Supporting DACA recipients

Steps that UW-Madison is taking to support DACA (Deferred Action for Childhood Arrivals program) recipients, including guidance on what members of our community should know to help better understand the potential impact of pending legislative changes.

The University of Wisconsin-Madison welcomes and supports students without regard to their immigration status.

You belong here

Dreamers are welcome at UW-MadionRegardless of immigration status, UW-Madison wants all students to know that, “You belong here” and are an integral part of the UW campus community.

As a student population in the U.S., there are unique challenges for dreamers who may be DACA-mented, undocumented.

Chancellor Blank has publicized a statement on executive order on immigration and has signed a statement in support of DACA and Undocumented Immigrant Students and issued a statement supporting non-immigrant visas.

What is DACA?

The Deferred Action for Childhood Arrivals program, commonly known as “DACA”, is a program that allows some unauthorized immigrants who were brought to the U.S. as children to request deferred removal action. Individuals granted DACA status are allowed to stay in the U.S. for generally a two-year period, subject to renewal, and to also obtain work authorization.

Current DACA recipients will maintain the benefits through the expiration date of their status, at which time they will no longer be eligible for deferred action.

Those protected under DACA are known as “Dreamers.” DACA was a compromise devised by the Obama administration after Congress failed to pass the Development, Relief and Education for Alien Minors (Dream) Act, which would have offered the chance of permanent legal residency.

Know your rights

Classrooms, dorms, places of worship

ICE (Immigration and Customs Enforcement) has designated classrooms and places of worship as “sensitive locations,” meaning that ICE will make arrests at a sensitive location only in exigent circumstances or emergency situations requiring swift action to prevent imminent danger to life or serious damage to property, or to forestall the imminent escape of a suspect, or destruction of evidence.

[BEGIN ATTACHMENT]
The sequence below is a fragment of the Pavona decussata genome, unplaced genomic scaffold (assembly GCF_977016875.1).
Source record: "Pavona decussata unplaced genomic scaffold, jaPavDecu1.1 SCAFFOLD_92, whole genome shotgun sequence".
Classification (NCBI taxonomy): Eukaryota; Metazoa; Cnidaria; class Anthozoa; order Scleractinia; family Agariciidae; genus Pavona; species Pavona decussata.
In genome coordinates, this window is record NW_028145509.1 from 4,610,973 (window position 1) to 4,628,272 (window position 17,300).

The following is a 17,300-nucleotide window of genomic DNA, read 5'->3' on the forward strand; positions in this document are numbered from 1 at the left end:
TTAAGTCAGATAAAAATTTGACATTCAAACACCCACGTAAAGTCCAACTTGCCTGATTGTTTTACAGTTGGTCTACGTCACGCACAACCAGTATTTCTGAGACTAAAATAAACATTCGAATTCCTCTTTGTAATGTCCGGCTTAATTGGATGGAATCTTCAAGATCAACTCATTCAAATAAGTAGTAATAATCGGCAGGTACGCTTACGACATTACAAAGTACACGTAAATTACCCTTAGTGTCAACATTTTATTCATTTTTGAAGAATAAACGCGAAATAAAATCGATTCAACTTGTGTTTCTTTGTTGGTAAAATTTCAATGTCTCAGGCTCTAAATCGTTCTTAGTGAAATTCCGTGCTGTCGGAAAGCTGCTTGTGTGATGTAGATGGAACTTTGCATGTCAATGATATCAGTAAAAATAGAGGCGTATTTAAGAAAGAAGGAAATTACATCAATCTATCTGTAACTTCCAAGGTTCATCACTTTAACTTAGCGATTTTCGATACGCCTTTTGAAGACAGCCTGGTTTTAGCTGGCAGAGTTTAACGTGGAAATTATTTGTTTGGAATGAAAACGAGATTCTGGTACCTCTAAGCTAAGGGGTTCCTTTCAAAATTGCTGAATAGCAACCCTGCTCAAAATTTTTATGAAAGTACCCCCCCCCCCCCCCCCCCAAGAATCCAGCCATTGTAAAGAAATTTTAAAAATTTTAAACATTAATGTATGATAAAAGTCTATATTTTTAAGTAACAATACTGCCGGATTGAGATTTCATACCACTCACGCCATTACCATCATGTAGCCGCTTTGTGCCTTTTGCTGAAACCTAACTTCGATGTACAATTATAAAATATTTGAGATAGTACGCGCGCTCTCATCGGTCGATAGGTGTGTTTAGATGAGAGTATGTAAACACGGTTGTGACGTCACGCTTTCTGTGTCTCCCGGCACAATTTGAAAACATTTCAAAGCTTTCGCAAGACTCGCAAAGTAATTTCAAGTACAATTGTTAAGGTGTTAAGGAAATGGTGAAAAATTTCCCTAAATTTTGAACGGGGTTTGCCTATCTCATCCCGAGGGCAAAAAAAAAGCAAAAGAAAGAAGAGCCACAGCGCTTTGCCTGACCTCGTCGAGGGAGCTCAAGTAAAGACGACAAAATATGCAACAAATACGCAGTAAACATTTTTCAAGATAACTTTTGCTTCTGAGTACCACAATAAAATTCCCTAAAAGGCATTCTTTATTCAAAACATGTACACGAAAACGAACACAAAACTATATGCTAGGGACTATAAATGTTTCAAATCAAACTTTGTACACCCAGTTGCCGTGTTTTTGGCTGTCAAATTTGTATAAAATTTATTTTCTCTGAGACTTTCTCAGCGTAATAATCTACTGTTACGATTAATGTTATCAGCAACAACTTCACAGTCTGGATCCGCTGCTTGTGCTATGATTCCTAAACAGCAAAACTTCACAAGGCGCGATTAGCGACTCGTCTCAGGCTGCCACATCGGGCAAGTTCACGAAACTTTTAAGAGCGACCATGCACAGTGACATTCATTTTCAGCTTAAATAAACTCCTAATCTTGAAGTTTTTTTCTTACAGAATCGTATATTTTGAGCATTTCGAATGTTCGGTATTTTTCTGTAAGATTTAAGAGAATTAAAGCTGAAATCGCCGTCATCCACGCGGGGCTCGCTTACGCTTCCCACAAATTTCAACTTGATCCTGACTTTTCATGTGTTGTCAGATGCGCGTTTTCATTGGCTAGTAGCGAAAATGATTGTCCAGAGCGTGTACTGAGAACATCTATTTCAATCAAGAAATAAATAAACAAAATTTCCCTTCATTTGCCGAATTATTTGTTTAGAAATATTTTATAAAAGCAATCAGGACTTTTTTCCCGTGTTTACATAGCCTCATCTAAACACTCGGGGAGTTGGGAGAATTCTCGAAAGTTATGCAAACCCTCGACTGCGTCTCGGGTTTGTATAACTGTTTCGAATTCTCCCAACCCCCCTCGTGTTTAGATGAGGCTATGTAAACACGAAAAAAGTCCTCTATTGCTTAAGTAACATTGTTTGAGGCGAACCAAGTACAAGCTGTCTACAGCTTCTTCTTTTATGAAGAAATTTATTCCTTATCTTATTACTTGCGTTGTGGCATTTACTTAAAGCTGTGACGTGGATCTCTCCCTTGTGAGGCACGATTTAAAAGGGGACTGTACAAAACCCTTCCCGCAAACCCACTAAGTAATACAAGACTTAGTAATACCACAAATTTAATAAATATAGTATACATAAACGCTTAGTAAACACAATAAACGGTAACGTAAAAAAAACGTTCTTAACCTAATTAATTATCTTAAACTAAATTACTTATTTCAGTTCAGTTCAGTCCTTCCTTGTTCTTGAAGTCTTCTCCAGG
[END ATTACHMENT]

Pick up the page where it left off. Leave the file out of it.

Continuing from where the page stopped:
The right to remain silent

Individuals confronted by ICE agents may invoke the right to remain silent and to refuse to answer questions or consent to any kind of search.

Five things to know

Understanding the processes surrounding admission, cost, academics, and scholarships will help inform decision making.

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1. Admissions

DACA status is not asked about on the application for admission. There is not a separate admission process for DACA students. The admission process utilizes a holistic review for all applicants.

There is no federal law that prohibits the admission of undocumented immigrants to U.S. colleges, public or private. All students are welcome to apply to Edgewood College, Madison College, and UW-Madison regardless of their citizenship or residency status. Residency status is not a factor that is considered in admission, but tuition rates are different for students who are from in-state and students who are identified as out-of-state.

2. Estimated cost of attendance

3. Academics

Each institution offer a variety of degree options that will lead to your educational, professional, and career goals. Learn about different program options and degree requirements:

4. Scholarships

5. Resources

Dreamers of UW-Madison

The purpose of this organization is to advocate for undocumented/DACA-mented students pursuing higher education.

Community Navigators of Madison 

Community Navigators are community members who receive specialized training to provide quality immigration services for their communities in an empowering and effective way.

Centro Hispano: Escalera

The Escalera Program uses a national model to provide services to Latinos in grades 9-12 to promote economic mobility through increasing academic achievement, facilitating career planning and provided information about advanced careers. Currently at West and East High Schools

Centro Hispano: [Re]Generación

A leadership program created in 2015 by youth facilitators for Latinx high school students in the Madison area. Through different workshops and activities we engage youth in culture, identity, and the arts to strengthen their voice in our community.

Centro Hispano Immigration Services

Consultations for DACA, Naturalization, Permanent Residency and family cases.

Association of LatinX Students (AL@S) at Edgewood College

ALaS at Edgewood strives to support and motive students with multicultural origins, with the ultimate goal of enriching our educational experience, as well as that of others.

Financial supports for DACA recipients

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Resident tuition status

Under current state law, the University does not have the authority to grant resident tuition status to undocumented students or those with DACA status. As a result, such students are not considered state residents and are therefore charged out-of-state tuition. Because of their status, they are also not currently able to access financial aid from federal sources or state aid from the Higher Educational Aids Board.

Financial aid

Generally, DACA students are not eligible for federal, state, or institutional need-based financial aid because they require U.S. citizenship or other eligible non-citizen status.